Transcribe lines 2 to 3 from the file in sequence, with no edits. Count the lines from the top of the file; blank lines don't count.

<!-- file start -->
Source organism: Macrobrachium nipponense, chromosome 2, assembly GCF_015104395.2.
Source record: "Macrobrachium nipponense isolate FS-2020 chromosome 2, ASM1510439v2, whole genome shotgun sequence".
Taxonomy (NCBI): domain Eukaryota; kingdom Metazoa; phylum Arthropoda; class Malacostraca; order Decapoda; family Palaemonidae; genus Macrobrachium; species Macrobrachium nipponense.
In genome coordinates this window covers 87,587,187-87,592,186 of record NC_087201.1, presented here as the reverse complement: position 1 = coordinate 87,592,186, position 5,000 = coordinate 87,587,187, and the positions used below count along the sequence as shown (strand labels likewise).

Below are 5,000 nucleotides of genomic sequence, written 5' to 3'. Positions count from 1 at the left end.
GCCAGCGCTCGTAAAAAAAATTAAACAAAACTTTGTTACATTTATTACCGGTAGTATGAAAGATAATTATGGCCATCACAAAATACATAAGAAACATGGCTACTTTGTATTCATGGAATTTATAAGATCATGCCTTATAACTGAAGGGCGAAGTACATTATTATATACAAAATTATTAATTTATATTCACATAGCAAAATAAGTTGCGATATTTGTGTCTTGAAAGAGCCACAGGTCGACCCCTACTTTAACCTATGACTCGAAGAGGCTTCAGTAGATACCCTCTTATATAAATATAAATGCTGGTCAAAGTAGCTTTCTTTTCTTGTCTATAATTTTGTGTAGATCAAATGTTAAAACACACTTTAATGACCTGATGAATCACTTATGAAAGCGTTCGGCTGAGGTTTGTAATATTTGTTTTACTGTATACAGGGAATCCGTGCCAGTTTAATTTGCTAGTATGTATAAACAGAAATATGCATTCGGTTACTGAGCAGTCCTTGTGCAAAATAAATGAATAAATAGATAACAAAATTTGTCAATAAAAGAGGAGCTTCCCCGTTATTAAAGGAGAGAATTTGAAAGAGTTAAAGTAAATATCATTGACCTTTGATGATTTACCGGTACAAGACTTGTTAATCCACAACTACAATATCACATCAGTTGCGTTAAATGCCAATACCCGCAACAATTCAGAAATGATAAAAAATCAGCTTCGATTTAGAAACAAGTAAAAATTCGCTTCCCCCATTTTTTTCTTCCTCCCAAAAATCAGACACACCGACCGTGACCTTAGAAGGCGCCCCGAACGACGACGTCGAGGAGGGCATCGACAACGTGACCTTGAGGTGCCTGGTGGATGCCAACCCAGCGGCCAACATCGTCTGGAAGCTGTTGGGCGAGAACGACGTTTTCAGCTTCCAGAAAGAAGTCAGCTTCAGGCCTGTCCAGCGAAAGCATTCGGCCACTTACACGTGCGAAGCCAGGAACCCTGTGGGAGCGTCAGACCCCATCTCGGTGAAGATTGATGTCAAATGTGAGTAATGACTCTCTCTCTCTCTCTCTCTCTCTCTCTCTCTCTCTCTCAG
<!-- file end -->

Source record: "Macrobrachium nipponense isolate FS-2020 chromosome 2, ASM1510439v2, whole genome shotgun sequence".
Taxonomy (NCBI): domain Eukaryota; kingdom Metazoa; phylum Arthropoda; class Malacostraca; order Decapoda; family Palaemonidae; genus Macrobrachium; species Macrobrachium nipponense.